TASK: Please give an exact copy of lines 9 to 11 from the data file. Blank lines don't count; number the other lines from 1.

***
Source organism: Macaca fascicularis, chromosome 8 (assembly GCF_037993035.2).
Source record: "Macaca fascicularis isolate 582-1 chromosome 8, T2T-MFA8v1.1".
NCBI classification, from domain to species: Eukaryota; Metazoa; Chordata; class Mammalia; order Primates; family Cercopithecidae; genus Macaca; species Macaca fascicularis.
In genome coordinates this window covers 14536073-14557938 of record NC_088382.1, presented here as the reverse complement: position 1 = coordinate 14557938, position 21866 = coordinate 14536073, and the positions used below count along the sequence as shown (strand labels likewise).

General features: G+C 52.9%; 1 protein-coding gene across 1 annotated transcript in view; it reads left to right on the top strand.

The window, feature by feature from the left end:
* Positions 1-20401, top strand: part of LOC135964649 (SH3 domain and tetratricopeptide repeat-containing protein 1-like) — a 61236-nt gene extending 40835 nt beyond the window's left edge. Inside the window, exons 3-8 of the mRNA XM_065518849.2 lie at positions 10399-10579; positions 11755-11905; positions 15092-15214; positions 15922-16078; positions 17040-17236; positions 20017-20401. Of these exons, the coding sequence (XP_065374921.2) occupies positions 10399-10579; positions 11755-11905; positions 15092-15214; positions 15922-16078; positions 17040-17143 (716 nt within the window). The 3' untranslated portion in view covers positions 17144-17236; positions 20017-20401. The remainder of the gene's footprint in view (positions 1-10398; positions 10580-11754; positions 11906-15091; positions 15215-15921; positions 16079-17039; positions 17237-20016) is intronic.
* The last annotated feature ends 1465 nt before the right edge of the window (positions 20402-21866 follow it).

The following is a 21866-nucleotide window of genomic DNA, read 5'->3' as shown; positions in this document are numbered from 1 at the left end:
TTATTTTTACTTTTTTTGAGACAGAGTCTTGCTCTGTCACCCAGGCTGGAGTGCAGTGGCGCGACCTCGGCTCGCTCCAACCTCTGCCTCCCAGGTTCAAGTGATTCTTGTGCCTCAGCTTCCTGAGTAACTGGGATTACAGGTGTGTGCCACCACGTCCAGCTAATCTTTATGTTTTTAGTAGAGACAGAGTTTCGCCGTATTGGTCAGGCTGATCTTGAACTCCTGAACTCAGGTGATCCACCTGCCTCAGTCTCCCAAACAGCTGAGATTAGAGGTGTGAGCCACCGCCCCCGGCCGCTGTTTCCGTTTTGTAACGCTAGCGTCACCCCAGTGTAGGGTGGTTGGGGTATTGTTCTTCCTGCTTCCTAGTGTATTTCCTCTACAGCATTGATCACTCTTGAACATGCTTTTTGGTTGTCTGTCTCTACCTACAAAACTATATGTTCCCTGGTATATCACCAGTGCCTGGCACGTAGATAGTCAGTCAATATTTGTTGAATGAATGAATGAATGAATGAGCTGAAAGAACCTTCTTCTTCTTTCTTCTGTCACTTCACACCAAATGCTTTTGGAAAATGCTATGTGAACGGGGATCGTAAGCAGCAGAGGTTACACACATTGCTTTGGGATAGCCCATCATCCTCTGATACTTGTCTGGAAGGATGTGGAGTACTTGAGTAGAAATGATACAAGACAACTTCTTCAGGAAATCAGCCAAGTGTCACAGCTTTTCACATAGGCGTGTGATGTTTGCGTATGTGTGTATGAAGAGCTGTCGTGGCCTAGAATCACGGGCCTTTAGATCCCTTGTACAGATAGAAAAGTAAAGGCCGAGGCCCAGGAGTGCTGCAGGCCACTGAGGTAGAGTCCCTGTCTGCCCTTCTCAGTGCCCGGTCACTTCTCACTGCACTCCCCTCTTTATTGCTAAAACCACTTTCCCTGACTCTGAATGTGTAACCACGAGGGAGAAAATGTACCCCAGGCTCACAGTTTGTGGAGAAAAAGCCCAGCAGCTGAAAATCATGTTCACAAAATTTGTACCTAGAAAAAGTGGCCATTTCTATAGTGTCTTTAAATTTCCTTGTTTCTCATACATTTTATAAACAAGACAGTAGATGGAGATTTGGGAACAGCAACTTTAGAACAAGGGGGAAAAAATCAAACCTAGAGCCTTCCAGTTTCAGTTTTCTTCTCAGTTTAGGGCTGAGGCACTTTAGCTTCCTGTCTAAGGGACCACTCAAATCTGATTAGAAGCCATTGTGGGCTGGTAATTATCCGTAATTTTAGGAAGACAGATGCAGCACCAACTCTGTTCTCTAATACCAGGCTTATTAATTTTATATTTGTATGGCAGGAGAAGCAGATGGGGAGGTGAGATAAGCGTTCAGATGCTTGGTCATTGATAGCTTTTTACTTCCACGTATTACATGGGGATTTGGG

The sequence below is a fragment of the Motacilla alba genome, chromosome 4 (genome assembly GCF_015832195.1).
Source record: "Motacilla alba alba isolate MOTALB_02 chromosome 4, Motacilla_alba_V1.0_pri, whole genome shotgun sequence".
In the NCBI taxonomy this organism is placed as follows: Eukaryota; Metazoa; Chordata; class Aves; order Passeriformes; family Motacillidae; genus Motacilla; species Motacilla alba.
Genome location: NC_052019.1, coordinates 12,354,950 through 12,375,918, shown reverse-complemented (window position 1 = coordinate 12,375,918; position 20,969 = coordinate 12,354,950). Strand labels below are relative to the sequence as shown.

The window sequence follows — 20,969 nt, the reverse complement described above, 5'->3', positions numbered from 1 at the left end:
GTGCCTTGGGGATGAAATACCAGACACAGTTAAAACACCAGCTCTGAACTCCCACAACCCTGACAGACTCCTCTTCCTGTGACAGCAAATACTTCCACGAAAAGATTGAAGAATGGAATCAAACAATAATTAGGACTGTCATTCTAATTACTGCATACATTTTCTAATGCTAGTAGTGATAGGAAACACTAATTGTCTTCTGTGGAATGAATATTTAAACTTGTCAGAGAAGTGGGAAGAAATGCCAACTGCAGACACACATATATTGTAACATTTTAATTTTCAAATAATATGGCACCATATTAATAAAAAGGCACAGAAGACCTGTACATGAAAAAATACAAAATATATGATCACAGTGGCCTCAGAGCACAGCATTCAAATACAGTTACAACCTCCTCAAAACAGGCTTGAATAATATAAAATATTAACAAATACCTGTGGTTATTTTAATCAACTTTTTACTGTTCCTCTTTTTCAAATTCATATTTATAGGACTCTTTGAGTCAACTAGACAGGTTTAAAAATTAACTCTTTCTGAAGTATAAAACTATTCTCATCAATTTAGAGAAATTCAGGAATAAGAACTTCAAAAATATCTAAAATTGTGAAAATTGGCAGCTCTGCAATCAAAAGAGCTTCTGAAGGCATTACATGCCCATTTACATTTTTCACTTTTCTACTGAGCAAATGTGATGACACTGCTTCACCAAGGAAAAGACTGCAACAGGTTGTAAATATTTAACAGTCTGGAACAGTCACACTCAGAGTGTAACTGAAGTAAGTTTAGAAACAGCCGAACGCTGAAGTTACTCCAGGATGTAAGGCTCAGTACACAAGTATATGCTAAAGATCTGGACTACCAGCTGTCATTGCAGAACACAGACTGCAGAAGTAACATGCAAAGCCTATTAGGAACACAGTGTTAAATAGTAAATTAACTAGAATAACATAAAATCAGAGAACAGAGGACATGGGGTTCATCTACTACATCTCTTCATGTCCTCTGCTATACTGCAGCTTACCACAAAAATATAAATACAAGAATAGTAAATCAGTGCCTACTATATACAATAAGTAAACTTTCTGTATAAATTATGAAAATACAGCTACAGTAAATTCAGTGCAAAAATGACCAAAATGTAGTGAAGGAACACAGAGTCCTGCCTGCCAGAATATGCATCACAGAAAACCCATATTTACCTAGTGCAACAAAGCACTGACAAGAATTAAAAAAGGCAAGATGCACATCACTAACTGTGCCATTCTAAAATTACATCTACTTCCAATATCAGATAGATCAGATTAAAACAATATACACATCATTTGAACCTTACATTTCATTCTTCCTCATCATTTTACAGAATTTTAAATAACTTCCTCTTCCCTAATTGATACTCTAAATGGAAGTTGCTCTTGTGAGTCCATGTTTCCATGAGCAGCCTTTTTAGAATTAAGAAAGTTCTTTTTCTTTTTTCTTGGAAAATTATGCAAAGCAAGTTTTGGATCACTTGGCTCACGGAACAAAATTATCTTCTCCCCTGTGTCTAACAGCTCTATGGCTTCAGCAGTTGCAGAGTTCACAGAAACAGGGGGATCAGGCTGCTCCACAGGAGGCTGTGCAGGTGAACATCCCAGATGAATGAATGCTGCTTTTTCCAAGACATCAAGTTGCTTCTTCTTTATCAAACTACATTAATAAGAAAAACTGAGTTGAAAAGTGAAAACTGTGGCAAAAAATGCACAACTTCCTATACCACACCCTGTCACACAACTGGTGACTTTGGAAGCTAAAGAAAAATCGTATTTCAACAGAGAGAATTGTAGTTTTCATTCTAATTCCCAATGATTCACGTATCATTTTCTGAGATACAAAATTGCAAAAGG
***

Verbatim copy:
The following is a 21866-nucleotide window of genomic DNA, read 5'->3' as shown; positions in this document are numbered from 1 at the left end:
TTATTTTTACTTTTTTTGAGACAGAGTCTTGCTCTGTCACCCAGGCTGGAGTGCAGTGGCGCGACCTCGGCTCGCTCCAACCTCTGCCTCCCAGGTTCAAGTGATTCTTGTGCCTCAGCTTCCTGAGTAACTGGGATTACAGGTGTGTGCCACCACGTCCAGCTAATCTTTATGTTTTTAGTAGAGACAGAGTTTCGCCGTATTGGTCAGGCTGATCTTGAACTCCTGAACTCAGGTGATCCACCTGCCTCAGTCTCCCAAACAGCTGAGATTAGAGGTGTGAGCCACCGCCCCCGGCCGCTGTTTCCGTTTTGTAACGCTAGCGTCACCCCAGTGTAGGGTGGTTGGGGTATTGTTCTTCCTGCTTCCTAGTGTATTTCCTCTACAGCATTGATCACTCTTGAACATGCTTTTTGGTTGTCTGTCTCTACCTACAAAACTATATGTTCCCTGGTATATCACCAGTGCCTGGCACGTAGATAGTCAGTCAATATTTGTTGAATGAATGAATGAATGAATGAGCTGAAAGAACCTTCTTCTTCTTTCTTCTGTCACTTCACACCAAATGCTTTTGGAAAATGCTATGTGAACGGGGATCGTAAGCAGCAGAGGTTACACACATTGCTTTGGGATAGCCCATCATCCTCTGATACTTGTCTGGAAGGATGTGGAGTACTTGAGTAGAAATGATACAAGACAACTTCTTCAGGAAATCAGCCAAGTGTCACAGCTTTTCACATAGGCGTGTGATGTTTGCGTATGTGTGTATGAAGAGCTGTCGTGGCCTAGAATCACGGGCCTTTAGATCCCTTGTACAGATAGAAAAGTAAAGGCCGAGGCCCAGGAGTGCTGCAGGCCACTGAGGTAGAGTCCCTGTCTGCCCTTCTCAGTGCCCGGTCACTTCTCACTGCACTCCCCTCTTTATTGCTAAAACCACTTTCCCTGACTCTGAATGTGTAACCACGAGGGAGAAAATGTACCCCAGGCTCACAGTTTGTGGAGAAAAAGCCCAGCAGCTGAAAATCATGTTCACAAAATTTGTACCTAGAAAAAGTGGCCATTTCTATAGTGTCTTTAAATTTCCTTGTTTCTCATACATTTTATAAACAAGACAGTAGATGGAGATTTGGGAACAGCAACTTTAGAACAAGGGGGAAAAAATCAAACCTAGAGCCTTCCAGTTTCAGTTTTCTTCTCAGTTTAGGGCTGAGGCACTTTAGCTTCCTGTCTAAGGGACCACTCAAATCTGATTAGAAGCCATTGTGGGCTGGTAATTATCCGTAATTTTAGGAAGACAGATGCAGCACCAACTCTGTTCTCTAATACCAGGCTTATTAATTTTATATTTGTATGGCAGGAGAAGCAGATGGGGAGGTGAGATAAGCGTTCAGATGCTTGGTCATTGATAGCTTTTTACTTCCACGTATTACATGGGGATTTGGG

The sequence below is a fragment of the Motacilla alba genome, chromosome 4 (genome assembly GCF_015832195.1).